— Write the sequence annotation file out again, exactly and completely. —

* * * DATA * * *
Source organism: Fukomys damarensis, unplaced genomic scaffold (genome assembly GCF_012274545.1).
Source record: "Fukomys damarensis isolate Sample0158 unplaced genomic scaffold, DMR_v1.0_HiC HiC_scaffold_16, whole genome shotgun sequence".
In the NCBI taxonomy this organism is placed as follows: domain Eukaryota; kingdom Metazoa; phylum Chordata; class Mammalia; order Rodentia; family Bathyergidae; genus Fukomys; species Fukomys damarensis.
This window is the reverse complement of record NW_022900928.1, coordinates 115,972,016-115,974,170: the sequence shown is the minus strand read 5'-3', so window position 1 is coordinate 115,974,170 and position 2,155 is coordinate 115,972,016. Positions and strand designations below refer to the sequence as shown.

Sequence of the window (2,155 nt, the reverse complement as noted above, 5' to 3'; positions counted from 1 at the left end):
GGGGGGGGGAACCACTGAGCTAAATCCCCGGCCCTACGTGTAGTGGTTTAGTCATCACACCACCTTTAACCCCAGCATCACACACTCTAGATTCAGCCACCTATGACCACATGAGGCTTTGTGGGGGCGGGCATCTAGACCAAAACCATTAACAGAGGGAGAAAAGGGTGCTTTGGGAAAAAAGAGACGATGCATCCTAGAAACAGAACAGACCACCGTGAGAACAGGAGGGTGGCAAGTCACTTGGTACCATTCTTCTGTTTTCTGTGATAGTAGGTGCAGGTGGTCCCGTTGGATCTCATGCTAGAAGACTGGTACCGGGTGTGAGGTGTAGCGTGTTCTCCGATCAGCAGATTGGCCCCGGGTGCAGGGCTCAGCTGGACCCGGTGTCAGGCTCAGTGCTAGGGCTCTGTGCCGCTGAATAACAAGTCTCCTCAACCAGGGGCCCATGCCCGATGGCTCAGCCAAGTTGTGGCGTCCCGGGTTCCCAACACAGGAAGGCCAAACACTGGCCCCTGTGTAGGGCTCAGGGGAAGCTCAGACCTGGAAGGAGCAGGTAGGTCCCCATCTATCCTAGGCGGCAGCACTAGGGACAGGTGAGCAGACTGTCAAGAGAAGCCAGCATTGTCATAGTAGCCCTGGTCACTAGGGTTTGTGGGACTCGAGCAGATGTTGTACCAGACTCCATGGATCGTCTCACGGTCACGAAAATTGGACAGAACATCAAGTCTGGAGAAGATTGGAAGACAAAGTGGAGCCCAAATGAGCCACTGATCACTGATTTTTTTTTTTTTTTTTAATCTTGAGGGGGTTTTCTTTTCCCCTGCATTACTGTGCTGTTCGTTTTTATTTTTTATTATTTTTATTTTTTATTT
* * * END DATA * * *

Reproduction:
Source organism: Fukomys damarensis, unplaced genomic scaffold (genome assembly GCF_012274545.1).
Source record: "Fukomys damarensis isolate Sample0158 unplaced genomic scaffold, DMR_v1.0_HiC HiC_scaffold_16, whole genome shotgun sequence".
In the NCBI taxonomy this organism is placed as follows: domain Eukaryota; kingdom Metazoa; phylum Chordata; class Mammalia; order Rodentia; family Bathyergidae; genus Fukomys; species Fukomys damarensis.
This window is the reverse complement of record NW_022900928.1, coordinates 115,972,016-115,974,170: the sequence shown is the minus strand read 5'-3', so window position 1 is coordinate 115,974,170 and position 2,155 is coordinate 115,972,016. Positions and strand designations below refer to the sequence as shown.

Sequence of the window (2,155 nt, the reverse complement as noted above, 5' to 3'; positions counted from 1 at the left end):
GGGGGGGGGAACCACTGAGCTAAATCCCCGGCCCTACGTGTAGTGGTTTAGTCATCACACCACCTTTAACCCCAGCATCACACACTCTAGATTCAGCCACCTATGACCACATGAGGCTTTGTGGGGGCGGGCATCTAGACCAAAACCATTAACAGAGGGAGAAAAGGGTGCTTTGGGAAAAAAGAGACGATGCATCCTAGAAACAGAACAGACCACCGTGAGAACAGGAGGGTGGCAAGTCACTTGGTACCATTCTTCTGTTTTCTGTGATAGTAGGTGCAGGTGGTCCCGTTGGATCTCATGCTAGAAGACTGGTACCGGGTGTGAGGTGTAGCGTGTTCTCCGATCAGCAGATTGGCCCCGGGTGCAGGGCTCAGCTGGACCCGGTGTCAGGCTCAGTGCTAGGGCTCTGTGCCGCTGAATAACAAGTCTCCTCAACCAGGGGCCCATGCCCGATGGCTCAGCCAAGTTGTGGCGTCCCGGGTTCCCAACACAGGAAGGCCAAACACTGGCCCCTGTGTAGGGCTCAGGGGAAGCTCAGACCTGGAAGGAGCAGGTAGGTCCCCATCTATCCTAGGCGGCAGCACTAGGGACAGGTGAGCAGACTGTCAAGAGAAGCCAGCATTGTCATAGTAGCCCTGGTCACTAGGGTTTGTGGGACTCGAGCAGATGTTGTACCAGACTCCATGGATCGTCTCACGGTCACGAAAATTGGACAGAACATCAAGTCTGGAGAAGATTGGAAGACAAAGTGGAGCCCAAATGAGCCACTGATCACTGATTTTTTTTTTTTTTTTTAATCTTGAGGGGGTTTTCTTTTCCCCTGCATTACTGTGCTGTTCGTTTTTATTTTTTATTATTTTTATTTTTTATTT